The gross formation of capital increased to an annual average rate of 14.1%, which doubled the average growth of investment in the OECD countries during this period. From 1985-1989, the gross formation of capital grew from 19% to 26% of the GDP. However, Spain’s economy became so fired up that its domestic demand increased to an annual rate of almost three points above production. Their inability to keep up with the demand consequently led to another ride back to high inflation rates. This surplus in demand over national production created a rise in domestic prices and an growth in foreign purchases. Because of the supply and demand policies, (also known as overheating ) subsequently, certain measures have been taken. Such measures include the reducing of the growth of demand and increasing the possible expansion of the economy. Since then, and in all regard to need, monetary and fiscal policy has been provided. To complement these policies of restrictive demand and more flexible supply, the government has tried to stimulate an income policy on several occasions.
This has especially come into effect in the past five years, as Spain has been forced to live within its means and state spending has been slashed to control the soaring budget deficit. However, tourism remains its most important industry, accounting for about 4% of the GDP and employing approximately 10% of the workforce. Also accounting for a large part of the workforce are chemicals and petro-chemicals, heavy industry, food and beverages, as well as being Europe’s fourth largest manufacturing country. Other growth areas besides tourism include insurance, property development, electronics, and financial services. The modern labor market in Spain has been characterized by the peak in the creation of new jobs from 1986-1990, as well as the large reduction in employment in 1992 during the following economic deceleration.
Approximately two million new jobs were created during the economic expansion, which amounts to a growth rate of 3% per year. 1,100,000 people took advantage of this situation and entered the labor market during this period, 896,000 of them of whom were women. Also during this period, the average wage increase was 7.4%, compared to an average inflation rate of 6.5%. However, during the 1991-1992 economic deceleration period, production grew by 1.75% in real terms while employment decreased by an average of 0.85%. Wages increased by an average of 8.5%, which displays a decline in job creation that corresponds with the increasing expense of the work factor and its substitution by capital. A fixed production factor was labelled to the high wage claims in 1990 which failed to have an immediate impact in the reduction of employment. This continued through 1991 and 1992, where high wage demands continued among the labor force, which forced companies to reduce the size of their staff.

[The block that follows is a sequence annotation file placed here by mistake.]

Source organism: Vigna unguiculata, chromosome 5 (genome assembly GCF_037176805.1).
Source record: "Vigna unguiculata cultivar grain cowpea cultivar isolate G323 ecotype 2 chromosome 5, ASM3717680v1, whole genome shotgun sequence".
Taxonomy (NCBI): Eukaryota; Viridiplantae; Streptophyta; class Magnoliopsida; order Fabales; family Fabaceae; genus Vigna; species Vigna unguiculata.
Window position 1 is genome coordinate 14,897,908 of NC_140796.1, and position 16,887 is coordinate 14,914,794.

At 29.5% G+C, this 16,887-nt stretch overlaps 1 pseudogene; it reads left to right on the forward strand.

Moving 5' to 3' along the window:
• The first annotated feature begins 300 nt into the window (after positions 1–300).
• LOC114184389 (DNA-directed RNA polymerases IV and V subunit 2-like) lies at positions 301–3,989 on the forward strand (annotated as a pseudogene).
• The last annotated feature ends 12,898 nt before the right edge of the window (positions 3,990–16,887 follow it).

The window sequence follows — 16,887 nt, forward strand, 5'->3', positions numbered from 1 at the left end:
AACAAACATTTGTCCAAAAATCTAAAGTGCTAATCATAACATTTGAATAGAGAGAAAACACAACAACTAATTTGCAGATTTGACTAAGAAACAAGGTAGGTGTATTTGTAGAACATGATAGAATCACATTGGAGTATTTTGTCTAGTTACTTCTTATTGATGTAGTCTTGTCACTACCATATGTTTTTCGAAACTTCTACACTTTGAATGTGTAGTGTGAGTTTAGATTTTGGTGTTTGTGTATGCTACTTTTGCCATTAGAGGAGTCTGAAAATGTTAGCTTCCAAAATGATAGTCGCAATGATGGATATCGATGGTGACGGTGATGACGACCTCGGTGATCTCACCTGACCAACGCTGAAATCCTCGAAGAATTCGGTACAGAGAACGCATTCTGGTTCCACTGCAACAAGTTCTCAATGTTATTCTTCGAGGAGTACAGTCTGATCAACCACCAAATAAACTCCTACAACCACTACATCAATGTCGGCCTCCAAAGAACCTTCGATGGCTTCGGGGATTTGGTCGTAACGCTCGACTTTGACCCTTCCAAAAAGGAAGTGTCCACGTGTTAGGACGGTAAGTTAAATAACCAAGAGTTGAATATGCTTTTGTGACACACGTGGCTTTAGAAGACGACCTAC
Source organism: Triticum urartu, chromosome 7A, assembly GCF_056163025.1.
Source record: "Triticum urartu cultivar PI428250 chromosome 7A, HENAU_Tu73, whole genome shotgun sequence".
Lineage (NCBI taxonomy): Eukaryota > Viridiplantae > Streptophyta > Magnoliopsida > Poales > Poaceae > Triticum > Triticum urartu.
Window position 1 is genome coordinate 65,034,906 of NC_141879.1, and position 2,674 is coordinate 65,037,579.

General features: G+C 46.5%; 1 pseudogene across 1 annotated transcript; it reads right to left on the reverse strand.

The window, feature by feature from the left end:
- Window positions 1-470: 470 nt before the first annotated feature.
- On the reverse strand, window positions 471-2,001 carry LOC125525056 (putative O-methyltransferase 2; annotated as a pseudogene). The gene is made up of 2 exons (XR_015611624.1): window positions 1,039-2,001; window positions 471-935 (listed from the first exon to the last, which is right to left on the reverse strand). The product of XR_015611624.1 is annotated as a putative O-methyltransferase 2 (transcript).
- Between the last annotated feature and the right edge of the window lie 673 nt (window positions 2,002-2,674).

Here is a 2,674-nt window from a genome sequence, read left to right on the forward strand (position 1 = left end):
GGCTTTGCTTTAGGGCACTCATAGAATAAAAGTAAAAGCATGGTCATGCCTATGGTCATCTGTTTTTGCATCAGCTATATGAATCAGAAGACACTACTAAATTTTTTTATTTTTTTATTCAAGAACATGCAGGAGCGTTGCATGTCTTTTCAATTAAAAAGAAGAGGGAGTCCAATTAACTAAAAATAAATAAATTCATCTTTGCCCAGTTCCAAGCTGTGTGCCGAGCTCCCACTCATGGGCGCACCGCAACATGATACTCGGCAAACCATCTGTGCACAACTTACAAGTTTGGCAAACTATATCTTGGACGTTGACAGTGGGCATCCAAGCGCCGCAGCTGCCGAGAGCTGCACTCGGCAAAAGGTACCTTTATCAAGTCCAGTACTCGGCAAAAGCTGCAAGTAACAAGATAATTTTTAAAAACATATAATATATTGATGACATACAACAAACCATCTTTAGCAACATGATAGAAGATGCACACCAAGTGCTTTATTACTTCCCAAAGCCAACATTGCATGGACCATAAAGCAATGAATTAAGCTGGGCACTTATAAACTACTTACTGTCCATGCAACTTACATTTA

The development of wage increases is important to the Spanish government, and in an attempt to keep up with the European Community wages, a wage increase of 2% was set for public sector employees in 1993. The rate of unemployment remains high, as it has been for most of this century. At 21.3%, the unemployment rate is considerably higher than the average unemployment rate of the European Community, which is just above 10%. While governmental spending had dramatically increased between 1986-1990 to facilitate the slightly expansionist growth, spending slowed down in 1991 in order to balance the spending out when the growth was neutral, rather than expansionist or restrictive. In 1985, non-financial state spending was 21.6% of GDP while rising to 23.2% of GDP in 1989, and remaining at more or less the same level up to 1991 when it was 23.7% of GDP. In 1986, the Spanish public administrations’ spending was roughly 3.5% of GDP, gradually increasing to about 5% of GDP in 1989. In the past decade, the figure has remained constant.
Also, ever since 1986, public investment spending in the European Community has been maintained at around 3% of GDP. To set Spain on the right “expansionist” track as far as the budget goes compared to the rest of the EU, a fiscal policy coordination accord was constructed in the beginning of 1992. In an attempt to solve the problem of excess demand, a monetary policy which raised interest rates was produced to hinder investment demand was made to slow down the progress of Spain before it went deeper into economic recession. However, a new policy is being created that will force fiscal policy to play a more central role in the containment of demand, therefore leading to lower interest rates. The present structure of debt in Spain is quite biased towards the short term, which poses future difficulties for the Treasury financing in the long run. In modern market economies, progressive taxation and distribution of income in the form of services and benefits through welfare institutions are the two tools which are utilized to correct social inequalities.
Spain was an exception to this rule up until the eighties and made serious economic adjustments. In comparison to the European Community, the tax burden is below average as it has increased from 28.1% to 36.4% since 1986. The current tax system today consists of true taxes, dues and fees, and special levies. These serve to pay back any benefit as a result of public works or services. As far as the government’s involvement in credit and stock markets, “administrative participation is confined to regulating the conditions for access by and permanence of regular operators and to monitoring the operations of financial enterprises, in accordance with the standard practice in economically developed nations” (TFS 1).
Despite its rocky past Spain has made leaps and bounds toward an economy that is competitive with the rest of the European world. With a strong new government and more macroeconomic reforms to keep inflation and unemployment down while manipulating the interest rate Spain could be a important player in the European economy as well as the world economy.